Whether you’re a native or recent resident of Kentucky, you’ve probably discovered there are a few things that everybody loves in this state…Basketball (GO CATS!), Horses, …and Bourbon! But here is a fun fact that you may not know about Kentucky Bourbon. Did you know that Buffalo Trace was one of only 4 distilleries to remain open during the time of Prohibition? During prohibition, there was one way to obtain alcoholic beverages legally. Physicians could prescribe distilled spirits on government prescription forms. As such, Buffalo Trace was able to sell its alcohol to pharmacies for “medicinal purposes”. Pretty cool, eh? And this brings me to the point in this week’s blog on the medicinal purposes of alcohol.
We’re all relatively aware that many over-the-counter syrup medicines and tinctures have small amounts of alcohol in them, but we’re going to be focusing on medicinal alcohol as a beverage. For example, when you were little, you may remember your parents putting drops of whiskey on your gums while you were teething, or giving you a “hot toddy” to fight a raging virus? Historically speaking, alcohol has been mentioned throughout the ages for its medicinal properties and even as a cure for some ailments.
Traditional Chinese Medicine (TCM) also weighs in on the benefits of alcohol in small doses. In fact, alcohol has been regarded as a powerful medicine in TCM for over 4,000 years. When prescribed, it’s served independently, decocted with raw herbs in a formula, or used in cooking. Alcohol is considered “pure yang” in nature with “pungent and sweet” properties; together, these properties make alcohol a medicinal for invigorating the flow of Qi & Blood, warming the body, and dispersing pathogens. Here are a few ailments that are often treated with some form of medicinal alcohol:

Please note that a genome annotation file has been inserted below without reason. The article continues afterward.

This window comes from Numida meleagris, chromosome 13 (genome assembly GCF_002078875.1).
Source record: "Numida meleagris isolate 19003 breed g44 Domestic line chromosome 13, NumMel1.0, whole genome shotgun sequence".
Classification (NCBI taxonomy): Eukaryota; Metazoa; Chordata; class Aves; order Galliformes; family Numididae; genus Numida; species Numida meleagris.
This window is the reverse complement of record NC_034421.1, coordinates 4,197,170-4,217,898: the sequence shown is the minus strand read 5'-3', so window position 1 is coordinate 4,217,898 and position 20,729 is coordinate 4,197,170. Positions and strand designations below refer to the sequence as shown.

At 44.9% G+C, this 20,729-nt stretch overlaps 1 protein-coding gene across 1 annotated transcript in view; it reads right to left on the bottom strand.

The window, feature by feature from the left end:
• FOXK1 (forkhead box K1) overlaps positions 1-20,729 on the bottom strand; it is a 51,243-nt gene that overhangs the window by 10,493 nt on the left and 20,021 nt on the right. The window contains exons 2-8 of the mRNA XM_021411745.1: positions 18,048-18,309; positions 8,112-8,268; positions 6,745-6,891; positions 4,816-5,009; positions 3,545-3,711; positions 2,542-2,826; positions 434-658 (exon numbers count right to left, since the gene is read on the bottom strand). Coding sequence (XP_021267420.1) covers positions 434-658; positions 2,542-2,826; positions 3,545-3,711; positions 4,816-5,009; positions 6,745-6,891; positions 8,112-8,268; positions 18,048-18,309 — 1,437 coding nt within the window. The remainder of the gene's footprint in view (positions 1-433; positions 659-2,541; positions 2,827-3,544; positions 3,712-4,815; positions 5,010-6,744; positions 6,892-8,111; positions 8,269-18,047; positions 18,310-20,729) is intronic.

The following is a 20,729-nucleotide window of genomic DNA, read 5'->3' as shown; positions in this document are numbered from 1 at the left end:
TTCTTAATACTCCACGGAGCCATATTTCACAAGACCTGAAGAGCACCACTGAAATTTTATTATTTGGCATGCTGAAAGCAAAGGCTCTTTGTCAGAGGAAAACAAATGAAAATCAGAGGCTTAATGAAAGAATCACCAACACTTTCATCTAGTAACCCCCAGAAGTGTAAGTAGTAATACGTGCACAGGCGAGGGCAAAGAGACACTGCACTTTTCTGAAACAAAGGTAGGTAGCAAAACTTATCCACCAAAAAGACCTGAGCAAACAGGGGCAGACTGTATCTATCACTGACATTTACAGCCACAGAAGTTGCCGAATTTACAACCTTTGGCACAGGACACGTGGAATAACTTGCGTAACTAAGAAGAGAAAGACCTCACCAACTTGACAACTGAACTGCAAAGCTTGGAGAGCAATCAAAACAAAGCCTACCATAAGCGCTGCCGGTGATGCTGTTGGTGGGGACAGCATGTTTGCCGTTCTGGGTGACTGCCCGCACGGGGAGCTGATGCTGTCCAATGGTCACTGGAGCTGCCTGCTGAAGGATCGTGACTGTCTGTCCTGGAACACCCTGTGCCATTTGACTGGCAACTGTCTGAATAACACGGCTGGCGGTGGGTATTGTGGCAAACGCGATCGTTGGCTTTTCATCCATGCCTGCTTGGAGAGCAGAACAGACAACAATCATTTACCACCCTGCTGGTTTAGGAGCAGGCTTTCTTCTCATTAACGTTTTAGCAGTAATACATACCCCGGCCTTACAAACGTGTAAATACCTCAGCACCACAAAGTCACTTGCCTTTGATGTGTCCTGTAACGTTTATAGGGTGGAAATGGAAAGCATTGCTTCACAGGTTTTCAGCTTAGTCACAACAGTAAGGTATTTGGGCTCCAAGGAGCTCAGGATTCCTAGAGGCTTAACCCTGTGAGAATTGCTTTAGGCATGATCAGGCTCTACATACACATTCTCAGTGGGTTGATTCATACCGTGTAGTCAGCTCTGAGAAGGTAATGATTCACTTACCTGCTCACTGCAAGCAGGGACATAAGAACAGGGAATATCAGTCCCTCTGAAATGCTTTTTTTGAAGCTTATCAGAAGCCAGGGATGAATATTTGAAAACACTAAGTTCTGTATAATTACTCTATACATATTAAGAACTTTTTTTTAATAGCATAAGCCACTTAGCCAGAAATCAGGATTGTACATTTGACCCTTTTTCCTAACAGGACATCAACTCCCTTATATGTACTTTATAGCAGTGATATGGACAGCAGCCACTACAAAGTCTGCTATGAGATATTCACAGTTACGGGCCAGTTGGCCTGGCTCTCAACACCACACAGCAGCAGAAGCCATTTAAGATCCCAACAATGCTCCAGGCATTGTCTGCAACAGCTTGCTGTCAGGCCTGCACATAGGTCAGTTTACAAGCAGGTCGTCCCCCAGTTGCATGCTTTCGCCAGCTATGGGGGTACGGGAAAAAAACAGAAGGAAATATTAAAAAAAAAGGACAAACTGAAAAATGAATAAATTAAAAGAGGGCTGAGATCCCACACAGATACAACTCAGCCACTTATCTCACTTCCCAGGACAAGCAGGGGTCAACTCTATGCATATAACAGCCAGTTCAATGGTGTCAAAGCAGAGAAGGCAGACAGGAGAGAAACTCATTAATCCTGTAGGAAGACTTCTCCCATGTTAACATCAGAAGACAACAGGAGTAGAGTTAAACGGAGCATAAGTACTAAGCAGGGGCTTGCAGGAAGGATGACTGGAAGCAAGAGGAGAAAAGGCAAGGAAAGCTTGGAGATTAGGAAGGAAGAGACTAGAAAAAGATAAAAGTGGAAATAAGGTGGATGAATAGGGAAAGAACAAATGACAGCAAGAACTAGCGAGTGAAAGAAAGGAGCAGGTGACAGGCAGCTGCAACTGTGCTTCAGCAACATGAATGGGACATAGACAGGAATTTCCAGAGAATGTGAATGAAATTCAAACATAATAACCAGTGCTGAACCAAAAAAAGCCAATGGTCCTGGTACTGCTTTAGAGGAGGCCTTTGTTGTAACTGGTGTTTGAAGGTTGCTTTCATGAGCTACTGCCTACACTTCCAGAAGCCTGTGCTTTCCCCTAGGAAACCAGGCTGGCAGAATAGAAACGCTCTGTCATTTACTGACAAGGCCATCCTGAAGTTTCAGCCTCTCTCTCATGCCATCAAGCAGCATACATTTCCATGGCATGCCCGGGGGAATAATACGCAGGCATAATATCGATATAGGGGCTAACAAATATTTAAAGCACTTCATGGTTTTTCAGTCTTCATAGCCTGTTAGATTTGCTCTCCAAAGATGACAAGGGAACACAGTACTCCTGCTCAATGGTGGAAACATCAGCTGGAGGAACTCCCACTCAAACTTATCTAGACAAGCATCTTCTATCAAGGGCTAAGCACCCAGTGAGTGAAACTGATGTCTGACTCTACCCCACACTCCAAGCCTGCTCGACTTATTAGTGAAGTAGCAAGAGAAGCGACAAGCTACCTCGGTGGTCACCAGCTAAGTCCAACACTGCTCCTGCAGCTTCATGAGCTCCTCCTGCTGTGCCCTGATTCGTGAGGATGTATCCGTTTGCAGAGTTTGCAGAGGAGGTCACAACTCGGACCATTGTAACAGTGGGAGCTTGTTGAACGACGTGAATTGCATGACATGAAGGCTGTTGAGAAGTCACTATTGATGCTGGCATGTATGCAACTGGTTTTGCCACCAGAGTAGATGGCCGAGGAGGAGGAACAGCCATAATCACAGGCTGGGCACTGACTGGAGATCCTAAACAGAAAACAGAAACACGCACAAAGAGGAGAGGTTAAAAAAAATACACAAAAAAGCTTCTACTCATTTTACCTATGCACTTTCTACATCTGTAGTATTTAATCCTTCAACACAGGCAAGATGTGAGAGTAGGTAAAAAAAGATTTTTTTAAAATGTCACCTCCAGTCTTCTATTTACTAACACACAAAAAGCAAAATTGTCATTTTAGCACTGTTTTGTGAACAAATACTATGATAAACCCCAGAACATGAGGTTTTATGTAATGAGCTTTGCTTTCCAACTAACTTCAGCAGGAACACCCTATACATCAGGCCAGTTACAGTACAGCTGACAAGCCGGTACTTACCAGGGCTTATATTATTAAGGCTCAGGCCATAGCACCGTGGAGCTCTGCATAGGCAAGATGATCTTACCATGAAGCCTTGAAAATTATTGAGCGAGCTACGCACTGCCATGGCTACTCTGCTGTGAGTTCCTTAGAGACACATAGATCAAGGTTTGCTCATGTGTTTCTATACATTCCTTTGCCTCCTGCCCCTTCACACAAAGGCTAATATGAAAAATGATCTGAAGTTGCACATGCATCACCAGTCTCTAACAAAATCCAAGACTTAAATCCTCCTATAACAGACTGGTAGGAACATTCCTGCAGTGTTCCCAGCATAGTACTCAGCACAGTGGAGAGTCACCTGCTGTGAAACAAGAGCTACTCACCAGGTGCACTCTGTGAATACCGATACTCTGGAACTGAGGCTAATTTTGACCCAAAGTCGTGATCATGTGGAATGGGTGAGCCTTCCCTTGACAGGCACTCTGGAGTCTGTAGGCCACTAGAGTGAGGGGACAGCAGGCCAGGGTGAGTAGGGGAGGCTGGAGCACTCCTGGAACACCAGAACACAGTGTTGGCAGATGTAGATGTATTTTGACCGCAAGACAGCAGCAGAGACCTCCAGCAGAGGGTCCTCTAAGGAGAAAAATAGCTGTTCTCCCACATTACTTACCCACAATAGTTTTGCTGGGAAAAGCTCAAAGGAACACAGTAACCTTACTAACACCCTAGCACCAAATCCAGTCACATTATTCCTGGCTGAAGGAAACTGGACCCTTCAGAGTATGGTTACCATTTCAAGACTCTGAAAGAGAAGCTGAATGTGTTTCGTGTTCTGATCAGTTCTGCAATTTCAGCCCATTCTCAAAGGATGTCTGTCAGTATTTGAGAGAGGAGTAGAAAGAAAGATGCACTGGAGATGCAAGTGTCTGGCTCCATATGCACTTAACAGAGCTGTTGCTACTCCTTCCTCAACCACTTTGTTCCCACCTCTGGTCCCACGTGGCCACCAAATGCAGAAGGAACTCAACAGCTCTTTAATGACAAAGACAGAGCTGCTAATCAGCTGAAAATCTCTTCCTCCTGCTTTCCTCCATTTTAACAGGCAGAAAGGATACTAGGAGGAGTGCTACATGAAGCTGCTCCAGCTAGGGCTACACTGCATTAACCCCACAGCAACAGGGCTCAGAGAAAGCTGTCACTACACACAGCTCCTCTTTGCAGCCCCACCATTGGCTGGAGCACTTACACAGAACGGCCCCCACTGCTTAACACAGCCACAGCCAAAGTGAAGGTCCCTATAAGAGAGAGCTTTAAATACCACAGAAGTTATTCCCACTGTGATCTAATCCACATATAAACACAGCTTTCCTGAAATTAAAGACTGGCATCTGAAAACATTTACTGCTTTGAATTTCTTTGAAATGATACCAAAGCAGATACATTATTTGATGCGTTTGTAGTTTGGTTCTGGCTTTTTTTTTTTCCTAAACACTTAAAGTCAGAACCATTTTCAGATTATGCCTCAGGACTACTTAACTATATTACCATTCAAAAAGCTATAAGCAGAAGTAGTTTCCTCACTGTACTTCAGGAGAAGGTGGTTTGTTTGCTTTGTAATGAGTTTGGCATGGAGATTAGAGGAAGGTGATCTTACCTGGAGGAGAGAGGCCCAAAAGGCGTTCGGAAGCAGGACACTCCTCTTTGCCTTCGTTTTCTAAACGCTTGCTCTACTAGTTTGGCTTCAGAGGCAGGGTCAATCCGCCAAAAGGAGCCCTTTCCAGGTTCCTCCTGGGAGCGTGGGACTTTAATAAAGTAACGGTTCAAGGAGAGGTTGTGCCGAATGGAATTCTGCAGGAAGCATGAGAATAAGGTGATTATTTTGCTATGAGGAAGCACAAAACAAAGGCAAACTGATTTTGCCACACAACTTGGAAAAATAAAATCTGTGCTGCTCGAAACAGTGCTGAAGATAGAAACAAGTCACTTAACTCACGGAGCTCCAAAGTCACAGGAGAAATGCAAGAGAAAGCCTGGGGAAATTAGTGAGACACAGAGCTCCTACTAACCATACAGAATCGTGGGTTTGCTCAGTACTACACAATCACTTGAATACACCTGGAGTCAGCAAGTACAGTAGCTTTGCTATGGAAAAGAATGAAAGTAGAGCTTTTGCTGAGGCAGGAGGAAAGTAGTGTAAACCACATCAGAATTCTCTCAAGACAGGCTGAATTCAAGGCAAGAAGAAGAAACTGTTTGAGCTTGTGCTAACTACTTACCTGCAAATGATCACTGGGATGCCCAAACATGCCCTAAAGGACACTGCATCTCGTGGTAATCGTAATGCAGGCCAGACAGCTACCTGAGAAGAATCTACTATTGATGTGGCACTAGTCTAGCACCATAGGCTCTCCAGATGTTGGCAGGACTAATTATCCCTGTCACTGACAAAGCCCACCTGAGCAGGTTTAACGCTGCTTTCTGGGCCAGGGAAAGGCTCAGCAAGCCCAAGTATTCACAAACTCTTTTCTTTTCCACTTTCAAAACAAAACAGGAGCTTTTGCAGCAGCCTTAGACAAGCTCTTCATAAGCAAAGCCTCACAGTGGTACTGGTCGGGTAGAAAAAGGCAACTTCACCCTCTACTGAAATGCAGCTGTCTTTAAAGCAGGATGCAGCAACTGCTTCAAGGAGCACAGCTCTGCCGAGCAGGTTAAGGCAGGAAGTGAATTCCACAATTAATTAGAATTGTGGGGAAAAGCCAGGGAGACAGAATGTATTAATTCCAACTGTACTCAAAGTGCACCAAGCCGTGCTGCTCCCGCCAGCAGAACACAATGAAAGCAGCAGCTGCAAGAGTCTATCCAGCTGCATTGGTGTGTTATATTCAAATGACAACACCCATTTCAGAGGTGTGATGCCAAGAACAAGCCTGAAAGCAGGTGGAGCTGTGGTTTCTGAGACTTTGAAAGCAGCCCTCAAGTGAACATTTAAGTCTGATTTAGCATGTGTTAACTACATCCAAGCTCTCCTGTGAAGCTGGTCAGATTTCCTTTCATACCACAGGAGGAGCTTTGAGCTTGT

- Arthritic Pain (especially pain worse in the cold weather)
- Post-Partum Pain
- Poor Circulation
- Mild to Moderate infections (cold, stomach flu etc)
Red Wine is also being thoroughly researched these days for its health benefits. You’ve probably heard things like “a glass of red wine is good for your heart”, or my new favorite “a glass of wine is equal to one hour of exercise”. Just to clarify, as much as I love red wine, it will never replace exercise, sorry! However, red wine does have some health benefits in small doses. Resveratrol is the specific polyphenol/antioxidant in red wine that comes from the grape skins, and this is the ingredient that’s been getting the most attention because:
- It reduces LDL (bad cholesterol) and increases HDL (good cholesterol), which protects the integrity of your blood vessels, especially your coronary arteries.
- It may lower blood pressure
- It prevents blood clots from forming
- It has some anti-inflammatory properties
Resveratrol is also the key ingredient being compared to exercise. A recent study at the University of Alberta found that Resveratrol is linked with improved physical performance, heart function, and muscle strength. Nevertheless, it is a huge stretch to suggest that it’s equal to exercise, so it’s not a replacement for your gym pass!
What is considered medicinal alcohol consumption (aka “a single drink”)?
- Wine: 6oz
- Beer: 12oz
- Distilled Liquor: 1.5oz
A Medicinal Hot Toddy Recipe: I will usually recommend these in the fall and winter months to help with mild/moderate viruses, arthritic pain worse in the cold weather, poor circulation, and general relaxation. A small pour of hot sake will provide the same benefits. My basic formula is below, but you can also just make it easy and add a 1.5oz pour of a distilled liquor into a cup of tea!
- 1 cup hot water
- 1Tbsp honey: soothes the throat, and has antimicrobial properties
- 1/4 lemon: good for immune system and digestion
- 3 whole cloves: suppresses coughs, warms the interior, breaks a fever
- 1/2 cinnamon stick: harmonizes immune system, breaks fever
- 1.5oz bourbon: warms the interior, invigorates Qi & Blood